À la Mr. Hunter and The Propaganda Game, Mr. Jones had us play Diplomacy in the spring semester. Wikipedia notes that Diplomacy is Henry Kissinger's favorite game - we don't need to say any more about this, do we?

Lagniappe: 9th grade

Back in the 1970s Vista High School encompassed grades 10-12. For grades 7-9 I attended a Lincoln Junior High School that in 2006 moved to a new location and is now called Rancho Minerva Middle School. Meanwhile, a Vista Magnet Middle School has opened at the previous Lincoln Junior High School site.

At Vista High School it was up to us to work out a schoolday schedule; at Lincoln Junior High School our schedules were determined for us. For the 9th grade I was assigned to an English 9G course that was run by Mrs. Barbara Ross. I still have for this class a written notebook (content-wise, it was very light on grammar and heavy on dreams and imagery, I'll spare you the details) that grew into a traditional, long-form journal, of which both of my blogs are outgrowths. We read one class novel during the year, that being The Pearl by John Steinbeck.

Not related to coursework:
Mrs. Ross was a Neil Young fan. One day she brought in her copy of Harvest and played some of its songs for us and gave us her take on their lyrics.

Loose ends

• The "G" of English 9G refers to a "gifted" program in which I had been placed several years earlier by the Vista Unified School District's 'powers that be'. I don't have anything nice to say about that program so I won't say anything at all.

• Barbara Ross was Barbara Christiansen when I was a 7th-grader; she was my English teacher that year too.

• My 8th-grade English teacher was Miss Martha Lindey. Miss Lindey moved from Lincoln Junior High School to Vista High School in 1979; I could have and perhaps should have taken a journalism course from her when I was a senior.

We'll get behind the wheel in our next episode.

Thursday, April 26, 2018

English 11

In today's entry I'll say a few things about the 11th-grade English classes that I took at Vista High School in the 1978-1979 academic year, per the More English to come section at the beginning of my "Sods and Odds" post.


For the September-to-January semester I took an Advanced Composition 11A course that was initially run by Mr. James Hunter. At some point in the latter half of the semester (shortly after Thanksgiving, if memory serves) Mr. Hunter announced to the class that he would be leaving Vista High School for a position "in the computer field". He declined to specify exactly why he was leaving: "It's not you," he assured us. A Mr. Johnston* ran the remainder of the course.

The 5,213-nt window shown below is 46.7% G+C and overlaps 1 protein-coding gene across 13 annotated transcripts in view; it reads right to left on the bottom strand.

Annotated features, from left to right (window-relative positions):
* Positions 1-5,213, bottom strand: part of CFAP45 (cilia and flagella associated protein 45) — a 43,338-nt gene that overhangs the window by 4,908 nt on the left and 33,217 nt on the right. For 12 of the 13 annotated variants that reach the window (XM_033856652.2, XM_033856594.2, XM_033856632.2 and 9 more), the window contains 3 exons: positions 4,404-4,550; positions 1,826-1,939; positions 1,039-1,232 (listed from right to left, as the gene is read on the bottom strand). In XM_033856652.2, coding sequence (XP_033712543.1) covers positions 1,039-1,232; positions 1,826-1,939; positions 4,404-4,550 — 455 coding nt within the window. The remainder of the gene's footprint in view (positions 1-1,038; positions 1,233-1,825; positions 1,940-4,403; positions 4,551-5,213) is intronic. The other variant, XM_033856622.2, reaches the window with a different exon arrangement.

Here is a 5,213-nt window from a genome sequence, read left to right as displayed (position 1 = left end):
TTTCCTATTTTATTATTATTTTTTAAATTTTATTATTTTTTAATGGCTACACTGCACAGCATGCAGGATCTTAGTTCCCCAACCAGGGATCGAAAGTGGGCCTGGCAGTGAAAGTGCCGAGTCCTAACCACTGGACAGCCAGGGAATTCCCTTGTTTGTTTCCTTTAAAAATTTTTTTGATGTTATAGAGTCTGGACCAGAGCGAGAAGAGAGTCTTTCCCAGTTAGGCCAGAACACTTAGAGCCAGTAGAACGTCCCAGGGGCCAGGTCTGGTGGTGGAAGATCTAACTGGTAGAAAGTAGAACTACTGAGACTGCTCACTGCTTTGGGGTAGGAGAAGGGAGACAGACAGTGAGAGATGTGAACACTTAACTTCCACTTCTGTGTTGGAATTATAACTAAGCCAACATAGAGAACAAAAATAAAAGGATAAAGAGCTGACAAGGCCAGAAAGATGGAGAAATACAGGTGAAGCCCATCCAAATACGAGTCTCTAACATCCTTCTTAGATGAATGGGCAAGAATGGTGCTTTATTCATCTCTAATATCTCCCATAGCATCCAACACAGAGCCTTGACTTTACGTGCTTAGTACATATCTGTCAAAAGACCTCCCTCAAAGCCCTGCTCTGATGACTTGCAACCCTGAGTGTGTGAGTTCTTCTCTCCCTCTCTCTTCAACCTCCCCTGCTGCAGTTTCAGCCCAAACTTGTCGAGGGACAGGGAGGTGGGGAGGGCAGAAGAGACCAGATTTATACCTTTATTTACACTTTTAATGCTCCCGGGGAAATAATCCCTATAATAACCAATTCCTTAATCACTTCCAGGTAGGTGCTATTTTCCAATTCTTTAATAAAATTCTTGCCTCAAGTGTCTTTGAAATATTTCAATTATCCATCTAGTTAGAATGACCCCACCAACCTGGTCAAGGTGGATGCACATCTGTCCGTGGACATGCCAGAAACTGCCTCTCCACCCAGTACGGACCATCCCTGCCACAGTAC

*Per the Edward Johnston obituary at this page, I think Mr. Johnston's first name was Warren - he was the husband of my History 7 teacher at Lincoln Junior High School and took over for her shortly into the year as she was ill - but he wasn't in the La Revista 1979 yearbook and I don't know for certain.

I wrote my first five-paragraph essays and first term paper for Mr. Hunter's class.
• Regarding the former, Mr. Hunter handed out a photocopy of a five-paragraph essay that a previous-year student had written on Robert A. Heinlein's Stranger in a Strange Land as a model for us to follow. I read it over and thought, "Man, this is really contrived, does anyone actually write like this in the real world?" With 20/20 hindsight and from my current vantage point as a technical writer, I now recognize that such essays, and term papers, are meant to serve as introductory prototypes for formal reports that one may create in, say, the business world or a STEM-related profession.
• My term paper was on electronic keyboard instruments.

Literature-wise my 11th-grade English classes kept to an American authors theme, and for Mr. Hunter's class I and my fellow classmates accordingly read the following class novels:
Winesburg, Ohio: A Group of Tales of Ohio Small-Town Life by Sherwood Anderson,
The Catcher in the Rye by J. D. Salinger, and
A Separate Peace by John Knowles.
I relatedly wrote separate book reports on
Tortilla Flat by John Steinbeck and
R Is for Rocket by Ray Bradbury
but bucking the theme I also wrote reports on
Journey to the Centre of the Earth by Jules Verne and
King Arthur and the Knights of the Round Table by Antonia Fraser.
(Yes, I was listening to this guy at the time.)

One last point in the name of completeness before moving on:
For a while at the beginning of the semester Mr. Hunter had us play The Propaganda Game in class; perhaps this was meant to be a sort of critical thinking exercise but I thought it was a waste of time.


For the February-to-June semester I took an English Literature 11A course that from start to finish was run by Mrs. Laurene Tweed.

Mrs. Tweed's class was highlighted by a vocabulary-building unit that was designed to prepare us for the verbal section of the SAT, which we were to take the following year. (I confess I am 'not a fan' of standardized tests: they are useful to some extent but IMO they and their scores are taken much more seriously than should be the case.)

We read one class novel for Mrs. Tweed's class: The Scarlet Letter: A Romance by Nathaniel Hawthorne.
I relatedly wrote separate book reports on
The Sun Also Rises by Ernest Hemingway and
Dandelion Wine and
Something Wicked This Way Comes by Ray Bradbury.

Toward the end of the semester each student also presented an oral book report in front of the class: my presentation was on The Fountainhead by Ayn Rand as I was going through a (thankfully brief, hey, it happens to the best of us) Objectivist phase at the time.

Our coursework culminated in a term paper on an American author. I appropriately wrote my paper on Ray Bradbury: it discussed Bradbury's literary influences, his approach to the craft of writing, his advice for would-be authors, and his view of the future.

I'll cover my 10th-grade English classes in the following entry.

Saturday, April 14, 2018

Listening to Songs at Random, or Not